There is a bag holder on the frame for an extra roll of bags should you run short. If after dark you need light to locate the poop there is a cute removable LED flashlight conveniently attached to the scooper. The manufacturer also states their product can pick up poo on grass or any surface and pick up firm or soft stool. The product overview also states each bag is good for several piles of poo.
If you have been following my blogs you know I have a Doberman. His daily poo, usually delivered two times a day has some substance which necessitates the proper equipment. To date I have always used a large pan and spade scooper. The large pan holds a quantity of poop and I never gave a second thought to needing two hands to use a scooper. I am 5’5″ so do not really have to bend to accomplish my mission.
The Scorpion Scooper was as easy to put together and use as advertised however I needed to take 3 passes to pick up Chase’s poo which is rarely huge in volume just a few large pieces. Ok enough of that description, so with bag in place, the first and second pass squished some of the poo awaiting pick up but the third pass completed the mission. With a little flip of the wrist the poo then made its way through the frame to the awaiting bag and it appeared there was some room to spare for the next round. However in my attempt to grab another piece the scooper could not seem to grab it all and I needed to make several attempts to clean it up but I decided to continue testing the device. I finally succeeded in getting another piece of poo but in trying to flip it into the bag, lost the prize and it fell back to the earth. This attempt detached one corner of the bag from the scooper during this last attempt and now there was poop on the scooper so there was no way I was in the mood to reattach the bag. I decided to quit and grabbed my tried and true spade and pan scooper and the deed was done.
I still think the pan and spade are better options and I hose it off with sanitizer to keep it clean. The Scorpion Scooper is an option for those who live in an apartment or condo and must leash walk a small dog for daily poops and don’t want to bend over to clean up after the dog. However one needs to weigh if carrying this light 8 oz. scooper would be cumbersome rather than just using the tried and true sturdy poop bag.
At this time I cannot recommend this scooper.
The price is up to $24.95 with a recurring annual cost for bags at $20-30. For more information go to:
Philosophy According To Dogs
Photographs by Andrew Darlow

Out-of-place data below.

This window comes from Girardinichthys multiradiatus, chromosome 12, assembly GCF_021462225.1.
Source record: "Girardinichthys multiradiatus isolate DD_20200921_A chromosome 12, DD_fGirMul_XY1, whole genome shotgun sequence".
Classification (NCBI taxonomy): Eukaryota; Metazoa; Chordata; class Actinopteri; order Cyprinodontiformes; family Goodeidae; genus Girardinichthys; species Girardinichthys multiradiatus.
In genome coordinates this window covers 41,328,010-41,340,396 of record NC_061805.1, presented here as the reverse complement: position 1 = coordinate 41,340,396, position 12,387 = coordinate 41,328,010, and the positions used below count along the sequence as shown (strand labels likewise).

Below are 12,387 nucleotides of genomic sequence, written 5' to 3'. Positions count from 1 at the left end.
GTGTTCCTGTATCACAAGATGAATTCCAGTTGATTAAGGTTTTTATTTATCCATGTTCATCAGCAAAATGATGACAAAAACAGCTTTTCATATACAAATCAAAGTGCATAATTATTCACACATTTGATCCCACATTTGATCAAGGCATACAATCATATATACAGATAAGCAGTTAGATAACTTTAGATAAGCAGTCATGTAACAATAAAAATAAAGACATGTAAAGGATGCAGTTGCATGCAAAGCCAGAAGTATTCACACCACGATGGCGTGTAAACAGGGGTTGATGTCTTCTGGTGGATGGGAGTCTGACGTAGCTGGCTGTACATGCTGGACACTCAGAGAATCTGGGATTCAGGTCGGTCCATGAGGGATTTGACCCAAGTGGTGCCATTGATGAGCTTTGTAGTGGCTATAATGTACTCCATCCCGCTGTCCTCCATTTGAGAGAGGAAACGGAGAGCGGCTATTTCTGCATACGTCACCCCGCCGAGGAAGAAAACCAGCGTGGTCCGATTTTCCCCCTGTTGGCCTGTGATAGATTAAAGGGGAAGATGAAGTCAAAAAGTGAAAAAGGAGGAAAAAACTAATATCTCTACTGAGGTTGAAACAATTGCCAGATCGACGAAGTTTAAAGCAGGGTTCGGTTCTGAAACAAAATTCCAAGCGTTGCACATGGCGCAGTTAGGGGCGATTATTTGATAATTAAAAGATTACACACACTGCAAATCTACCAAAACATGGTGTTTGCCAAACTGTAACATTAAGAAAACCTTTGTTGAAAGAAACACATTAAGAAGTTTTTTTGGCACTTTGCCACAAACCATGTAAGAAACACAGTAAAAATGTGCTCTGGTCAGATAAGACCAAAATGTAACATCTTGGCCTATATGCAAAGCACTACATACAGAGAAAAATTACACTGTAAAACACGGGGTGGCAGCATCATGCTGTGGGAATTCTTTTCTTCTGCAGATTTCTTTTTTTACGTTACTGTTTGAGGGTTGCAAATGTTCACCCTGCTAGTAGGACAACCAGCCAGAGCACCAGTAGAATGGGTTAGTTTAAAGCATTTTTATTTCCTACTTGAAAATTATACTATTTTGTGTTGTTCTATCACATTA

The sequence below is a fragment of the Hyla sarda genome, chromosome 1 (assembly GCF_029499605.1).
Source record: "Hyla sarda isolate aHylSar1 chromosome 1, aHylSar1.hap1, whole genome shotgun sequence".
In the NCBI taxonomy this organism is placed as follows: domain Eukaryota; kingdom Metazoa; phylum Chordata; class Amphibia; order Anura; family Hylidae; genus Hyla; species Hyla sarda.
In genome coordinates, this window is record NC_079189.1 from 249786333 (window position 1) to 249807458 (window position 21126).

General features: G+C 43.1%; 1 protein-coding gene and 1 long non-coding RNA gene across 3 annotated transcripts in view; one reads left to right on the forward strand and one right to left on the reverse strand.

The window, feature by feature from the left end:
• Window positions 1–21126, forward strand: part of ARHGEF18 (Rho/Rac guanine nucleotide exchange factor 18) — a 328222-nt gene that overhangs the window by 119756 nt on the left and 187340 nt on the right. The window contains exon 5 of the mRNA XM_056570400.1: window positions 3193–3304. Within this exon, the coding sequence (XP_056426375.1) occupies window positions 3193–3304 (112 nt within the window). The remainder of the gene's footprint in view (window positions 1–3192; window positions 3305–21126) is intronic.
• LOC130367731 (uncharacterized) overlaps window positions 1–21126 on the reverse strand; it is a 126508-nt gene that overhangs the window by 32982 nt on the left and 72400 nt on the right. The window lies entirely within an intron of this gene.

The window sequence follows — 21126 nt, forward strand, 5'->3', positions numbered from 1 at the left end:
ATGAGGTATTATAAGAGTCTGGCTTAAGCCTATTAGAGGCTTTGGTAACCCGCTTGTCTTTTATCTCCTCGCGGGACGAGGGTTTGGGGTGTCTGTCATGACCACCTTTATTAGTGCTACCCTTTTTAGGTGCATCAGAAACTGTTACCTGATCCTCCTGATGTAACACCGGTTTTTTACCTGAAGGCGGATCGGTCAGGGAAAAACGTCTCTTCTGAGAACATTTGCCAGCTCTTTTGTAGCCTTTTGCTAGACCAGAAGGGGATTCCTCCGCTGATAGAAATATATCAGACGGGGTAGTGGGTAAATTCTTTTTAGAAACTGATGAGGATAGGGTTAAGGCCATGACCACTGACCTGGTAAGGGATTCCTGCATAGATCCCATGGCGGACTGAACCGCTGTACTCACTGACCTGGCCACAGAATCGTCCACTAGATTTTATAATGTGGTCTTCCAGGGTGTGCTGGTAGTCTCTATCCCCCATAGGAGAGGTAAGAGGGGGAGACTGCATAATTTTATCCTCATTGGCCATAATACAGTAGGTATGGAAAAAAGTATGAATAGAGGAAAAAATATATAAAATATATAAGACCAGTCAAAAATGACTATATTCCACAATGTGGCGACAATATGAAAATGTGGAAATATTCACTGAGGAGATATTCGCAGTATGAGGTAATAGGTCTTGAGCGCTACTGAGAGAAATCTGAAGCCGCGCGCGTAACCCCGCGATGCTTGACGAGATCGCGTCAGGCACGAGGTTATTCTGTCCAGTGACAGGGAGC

When I look at animal photography such as the photos taken by Andrew Darlow for his book
Biscuit For Your Thoughts, it makes me want to upgrade my camera, take a class and get serious about this art.
The book is short and sweet and each page opposite one of Darlow’s k9 models offers simple quotes to remind the reader to enjoy the moment. The book would make a lovely stocking stuffer this Christmas for any dog lover or could be a thank you gift for your favorite dog sitter, dog walker, dog trainer or daycare provider.
By Jennifer S. Holland
When we hear the word hero we tend to reflect on a selfless act a human performed to assist another human or even another species in dire need of help. Jennifer Holland is a science journalist who uncovered 37 stories about animals that for whatever reason helped a human in need or another animal in distress.
Holland’s heroes include everything from companion animals to a hippo. The hippo is not known for kind and benevolent acts but in the case of this one particular story Holland shares with us about a female Hippo on two occasions came to the aid of young African animals trying to migrate across a croc infested river, one about to get swept away by a swift current and another getting its leg caught between rocks.
A famous story that circulated news feeds years ago and captured the attention of all who viewed it was about a gorilla at the Brookfield Zoo in Chicago. The author recounts this particular story about the female gorilla, Binta Jua who protected a child after he fell into the gorilla exhibit.
It is a feel good book that may make the reader question if we are the only species that has evolved to behave in an altruistic manner. Do animals feel compassion? Do they feel empathy? It would appear so in some cases but it is up to the reader to decide how to interpret animal behavior depicted in this heartwarming book. When we hear about people who will risk injury to rush to the aid of a stranger we tend not to question their motive even though on interviews after the act the hero is asked why they did it. The answer is usually the same, someone needed help. I choose to believe some animals either because they have been the recipient of help, have experienced the kindness or nurturing from humans or from their own species, have a maternal drive to help or they do it “just because” have something in them that is triggered upon sensing the distress, emotional meltdown of another or note something is out of whack and seem to just act. Maybe in some cases a cigar is just a cigar. As animals preceded humans on this great planet we still have a lot to learn about them and from them.
A Dog Sport That May Just Be Right For Your Ball Crazy Athlete